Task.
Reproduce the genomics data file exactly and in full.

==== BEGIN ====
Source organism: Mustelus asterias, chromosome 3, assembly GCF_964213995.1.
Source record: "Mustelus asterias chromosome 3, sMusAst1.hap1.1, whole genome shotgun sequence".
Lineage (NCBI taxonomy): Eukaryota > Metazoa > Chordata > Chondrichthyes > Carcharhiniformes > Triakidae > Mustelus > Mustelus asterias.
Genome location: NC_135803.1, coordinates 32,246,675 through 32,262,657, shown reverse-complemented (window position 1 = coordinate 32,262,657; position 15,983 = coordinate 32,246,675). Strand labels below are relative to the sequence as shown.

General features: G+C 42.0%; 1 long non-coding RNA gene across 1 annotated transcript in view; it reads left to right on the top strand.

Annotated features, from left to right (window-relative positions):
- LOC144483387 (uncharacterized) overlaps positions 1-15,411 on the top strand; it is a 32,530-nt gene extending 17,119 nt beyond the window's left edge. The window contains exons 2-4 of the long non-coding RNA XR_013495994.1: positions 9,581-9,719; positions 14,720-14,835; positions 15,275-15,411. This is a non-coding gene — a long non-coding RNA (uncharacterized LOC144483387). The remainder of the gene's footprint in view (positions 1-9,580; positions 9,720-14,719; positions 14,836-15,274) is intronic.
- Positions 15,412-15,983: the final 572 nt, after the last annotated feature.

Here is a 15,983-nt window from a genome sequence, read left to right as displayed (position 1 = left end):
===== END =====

Source organism: Mustelus asterias, chromosome 3, assembly GCF_964213995.1.
Source record: "Mustelus asterias chromosome 3, sMusAst1.hap1.1, whole genome shotgun sequence".
Lineage (NCBI taxonomy): Eukaryota > Metazoa > Chordata > Chondrichthyes > Carcharhiniformes > Triakidae > Mustelus > Mustelus asterias.
Genome location: NC_135803.1, coordinates 32,246,675 through 32,262,657, shown reverse-complemented (window position 1 = coordinate 32,262,657; position 15,983 = coordinate 32,246,675). Strand labels below are relative to the sequence as shown.

General features: G+C 42.0%; 1 long non-coding RNA gene across 1 annotated transcript in view; it reads left to right on the top strand.

Annotated features, from left to right (window-relative positions):
- LOC144483387 (uncharacterized) overlaps positions 1-15,411 on the top strand; it is a 32,530-nt gene extending 17,119 nt beyond the window's left edge. The window contains exons 2-4 of the long non-coding RNA XR_013495994.1: positions 9,581-9,719; positions 14,720-14,835; positions 15,275-15,411. This is a non-coding gene — a long non-coding RNA (uncharacterized LOC144483387). The remainder of the gene's footprint in view (positions 1-9,580; positions 9,720-14,719; positions 14,836-15,274) is intronic.
- Positions 15,412-15,983: the final 572 nt, after the last annotated feature.

Here is a 15,983-nt window from a genome sequence, read left to right as displayed (position 1 = left end):